Based on a detailed analysis of the 187 respondents who answered the survey in my June column, I have isolated what I can only call breakthrough results.
To analyze these results, I first segmented all of those who reported having assets under management greater than $100 million — an unarguable indicator of success. I then compared several subsets of advisors to our $100M-plus profile. In so doing, I was able to isolate three factors that appear to define today’s successful advisor. I also isolated a factor — selling skills — which, surprisingly, is not a critical success factor.
At the Top, It’s a Team World
When I crunched my numbers for this survey, I was not surprised to learn that no advisors with a $100M asset base answered my question about support staff with “No support staff.” Not surprisingly, the overwhelming percentage of people producing in that range have at least full-time service support, and in many cases other staff as well.
Ditto for those with $51M to $100M in AUM. I had to go to the $25M to $50M segment to find a small group of people with no help.
Further, I found that 74 percent of all respondents to my survey are in business with just their staff. But when you get to those advisors or groups producing in the $100M class, half of them are involved in partnerships.
So we conclude: Do you want to go to the end of the rainbow? Get a team, or get on one.
Bigger is Better
Various consultants to the industry and countless firms, mostly national and regional wirehouses, have preached that greater production, superior client service, and other benefits will flow to the person who jettisons some portion of that low-end clientele.
I have argued against this on three grounds. First, it creates a situation some years down the road when your business stops growing because two out of five sources of your top clientele come from your bottom clientele. Hurling the bottom clients off your truck cuts off these sources.
Second, I have received countless anecdotal reports of the intense ill-will generated by this strategy. It is said that one unhappy client will spread dissatisfaction to 38 others.
Third, I think it is a breach of trust to take someone who extended their trust to you and throw them off the truck.
To these arguments, I add one more: 79 percent of advisors with over $100M of client assets have over 300 clients. End of argument.
It’s a Fee-Based World
The industry has been trending toward a fee-based business. Since the 1980s when firms and advisors realized the overwhelming challenge of both managing money and also raising it. The trend toward fees picked up in the mid-’90s, and it is completely clear that the successful pattern is to operate as a fee-based planner.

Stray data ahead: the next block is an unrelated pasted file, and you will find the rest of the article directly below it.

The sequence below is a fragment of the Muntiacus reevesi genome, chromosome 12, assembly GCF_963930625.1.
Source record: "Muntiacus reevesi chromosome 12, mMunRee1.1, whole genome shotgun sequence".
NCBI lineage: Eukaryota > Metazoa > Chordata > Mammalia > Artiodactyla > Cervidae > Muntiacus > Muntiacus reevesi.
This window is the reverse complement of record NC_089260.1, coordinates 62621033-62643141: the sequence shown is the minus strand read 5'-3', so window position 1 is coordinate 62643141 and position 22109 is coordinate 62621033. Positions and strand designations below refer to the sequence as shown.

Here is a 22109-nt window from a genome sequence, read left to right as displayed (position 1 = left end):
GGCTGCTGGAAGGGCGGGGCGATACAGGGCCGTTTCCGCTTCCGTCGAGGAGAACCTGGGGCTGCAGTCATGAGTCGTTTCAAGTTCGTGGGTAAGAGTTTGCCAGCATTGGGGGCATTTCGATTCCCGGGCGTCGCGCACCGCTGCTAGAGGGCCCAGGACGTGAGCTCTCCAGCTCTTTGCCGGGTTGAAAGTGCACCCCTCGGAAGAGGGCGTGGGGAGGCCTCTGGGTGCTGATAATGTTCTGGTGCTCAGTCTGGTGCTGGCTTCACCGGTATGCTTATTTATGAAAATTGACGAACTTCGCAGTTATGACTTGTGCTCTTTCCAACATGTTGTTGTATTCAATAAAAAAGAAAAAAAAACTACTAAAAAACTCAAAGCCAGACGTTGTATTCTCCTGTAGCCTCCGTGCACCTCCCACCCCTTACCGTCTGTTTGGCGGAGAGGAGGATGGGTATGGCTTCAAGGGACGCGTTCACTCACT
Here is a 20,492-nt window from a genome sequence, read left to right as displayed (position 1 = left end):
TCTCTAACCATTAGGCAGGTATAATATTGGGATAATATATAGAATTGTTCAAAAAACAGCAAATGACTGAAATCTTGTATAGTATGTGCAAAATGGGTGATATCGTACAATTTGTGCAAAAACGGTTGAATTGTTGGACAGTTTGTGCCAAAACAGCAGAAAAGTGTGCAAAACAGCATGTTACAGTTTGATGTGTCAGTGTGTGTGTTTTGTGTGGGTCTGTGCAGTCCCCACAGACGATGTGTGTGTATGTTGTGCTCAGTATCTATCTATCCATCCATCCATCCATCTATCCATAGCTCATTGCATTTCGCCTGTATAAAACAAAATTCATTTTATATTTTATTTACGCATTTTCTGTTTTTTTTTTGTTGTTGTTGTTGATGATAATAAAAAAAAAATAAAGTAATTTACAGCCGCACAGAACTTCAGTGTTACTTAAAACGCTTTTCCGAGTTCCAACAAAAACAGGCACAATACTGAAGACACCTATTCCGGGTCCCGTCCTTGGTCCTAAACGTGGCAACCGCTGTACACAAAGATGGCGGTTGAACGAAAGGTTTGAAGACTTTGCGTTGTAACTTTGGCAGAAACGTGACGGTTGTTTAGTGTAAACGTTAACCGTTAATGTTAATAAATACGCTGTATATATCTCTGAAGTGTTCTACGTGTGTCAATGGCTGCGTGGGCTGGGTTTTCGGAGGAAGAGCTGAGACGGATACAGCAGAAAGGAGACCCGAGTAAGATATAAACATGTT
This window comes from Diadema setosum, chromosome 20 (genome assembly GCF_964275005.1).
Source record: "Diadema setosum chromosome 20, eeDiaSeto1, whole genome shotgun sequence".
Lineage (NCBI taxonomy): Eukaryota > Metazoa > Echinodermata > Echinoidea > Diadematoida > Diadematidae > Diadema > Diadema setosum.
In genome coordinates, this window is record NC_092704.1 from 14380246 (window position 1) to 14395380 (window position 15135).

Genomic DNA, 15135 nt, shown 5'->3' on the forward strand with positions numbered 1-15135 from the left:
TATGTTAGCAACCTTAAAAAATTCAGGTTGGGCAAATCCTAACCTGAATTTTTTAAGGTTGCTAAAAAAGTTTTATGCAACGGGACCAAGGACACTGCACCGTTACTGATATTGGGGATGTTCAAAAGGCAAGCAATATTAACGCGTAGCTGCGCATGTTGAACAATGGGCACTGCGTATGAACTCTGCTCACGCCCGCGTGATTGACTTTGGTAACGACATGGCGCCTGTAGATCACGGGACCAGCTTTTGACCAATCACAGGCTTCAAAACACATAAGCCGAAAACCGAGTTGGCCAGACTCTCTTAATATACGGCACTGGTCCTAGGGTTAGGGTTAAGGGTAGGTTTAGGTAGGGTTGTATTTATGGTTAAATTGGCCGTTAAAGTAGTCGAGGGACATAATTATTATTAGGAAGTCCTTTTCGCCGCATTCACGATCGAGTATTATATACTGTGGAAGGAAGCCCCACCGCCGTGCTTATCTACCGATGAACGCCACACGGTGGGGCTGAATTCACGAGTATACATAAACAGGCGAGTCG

As the results of our survey show, 68 percent of people operating a business with more than $100M in assets identify their primary business style as “financial planner (mostly fee-based).” Nothing else is even close.
Very interestingly, 29 percent of the people with more than $100M specified “other.” As you can tell, a good number of these are really fee-based practices. So it is reasonably safe to say that upwards of 85 percent or 90 percent of the people with more than $100M have substantially converted their business to fees.
Here’s a selection of what they identified as “other:”
1. Mainly fee-based stocks, options, bonds
2. Investment planning for pensions/foundations (fees 65% /comm. 35%)
3. Traditional brokerage emphasizing more fee revenue
4. Mixture of fees and commissions
5. Wealth mgt-attry/cpa/managed money/fees
We developed a strategy, which has been implemented many hundreds of times, to convert to fees without signing up for the usual income-reduction plan. See our white paper, “Strategy for Converting to Fees,” which is available at www.billgood.com/gorilla2/white_papers.cfm.
Selling Skills: Not a Critical Success Factor
Selling skills are, of course, necessary to survive in the industry. As the graph shows, selling skills, at least as reported by our respondents, are in excellent shape. Very few people report sitting down with the prospect and closing less than 25 percent to 49 percent of the people who sit in front of them. As you can see, practically everyone is closing 50 percent or better, with some as high as 90 percent.
As you look at this distribution, you can tell that the $100M+ graph shows no particular advantage over the others. What this means is that people with $25M to $50M have just as good selling skills. Therefore, if you have survived, improving your selling skills further would not be part of the plan to expand your business. Once you have established that you know your tools in the industry, can you get people to make decisions? Success in your growth towards $100M in assets is determined more by your marketing skill, your team-building skill, and of course your investment skill.
1. Develop your investing skills. This is the foundation for any greater success.
2. Build or get on a team.
3. Use the team to effectively manage a large book.
4. Convert to fees.
Bill Good is chairman of Bill Good Marketing; see www.billgood.com.